But how much does this debate even matter to the future of governance in Tunisia?  As Schwelder (1998) points out, the fact is that the MTI, like many Islamist parties under authoritarian regimes, has very little chance of achieving a position of power, or even participating in a democratic election, at any time in the near future.  Further, the debate about Islamists’ intentions obscures a more immediate, and arguably much more pressing, issue: that is that the current ruling regimes have already refused to respect the tenets of democracy even as, in the case of Tunisia, they pretend to behave like one, holding elections that are blatantly rigged.  These regimes often use the Islamist parties in their countries as “a threat to inspire fear and slow down the pace of democratization” (Schwedler, 27).  Perhaps then academics and politicians should not be focusing as much attention of whether Islamist parties are potentially interested or not interested in democracy, so much as what is currently inhibiting authoritarian regimes like Ben Ali’s from transitioning to a more democratic structure of governance in the first place.  Since many of these regimes are avowedly secular, Islam can not be explicitly blamed.  It seems that the “Arab exception” phenomenon must be ascribed to some other political dynamic.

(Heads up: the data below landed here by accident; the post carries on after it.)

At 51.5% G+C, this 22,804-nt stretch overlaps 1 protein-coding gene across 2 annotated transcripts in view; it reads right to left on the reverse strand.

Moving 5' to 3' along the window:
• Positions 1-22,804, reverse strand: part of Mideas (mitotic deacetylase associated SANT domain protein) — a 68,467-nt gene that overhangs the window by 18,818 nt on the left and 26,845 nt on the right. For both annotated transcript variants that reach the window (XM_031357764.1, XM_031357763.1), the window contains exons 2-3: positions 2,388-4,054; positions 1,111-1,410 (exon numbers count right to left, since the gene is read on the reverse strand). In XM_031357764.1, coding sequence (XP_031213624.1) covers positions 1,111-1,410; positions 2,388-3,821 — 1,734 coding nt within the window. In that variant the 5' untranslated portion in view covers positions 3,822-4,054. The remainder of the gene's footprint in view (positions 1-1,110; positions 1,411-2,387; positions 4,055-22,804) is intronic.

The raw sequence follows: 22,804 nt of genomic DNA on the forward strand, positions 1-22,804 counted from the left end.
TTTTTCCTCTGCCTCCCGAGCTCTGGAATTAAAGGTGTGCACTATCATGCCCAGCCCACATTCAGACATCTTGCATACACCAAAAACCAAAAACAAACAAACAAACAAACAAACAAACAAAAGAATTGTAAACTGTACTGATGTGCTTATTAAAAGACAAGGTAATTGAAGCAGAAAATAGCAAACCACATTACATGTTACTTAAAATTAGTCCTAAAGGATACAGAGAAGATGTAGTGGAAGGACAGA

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Written by: Alex Stark
Written at: Wellesley College
Written for: Professor Rashid Aadnani
Date: 2009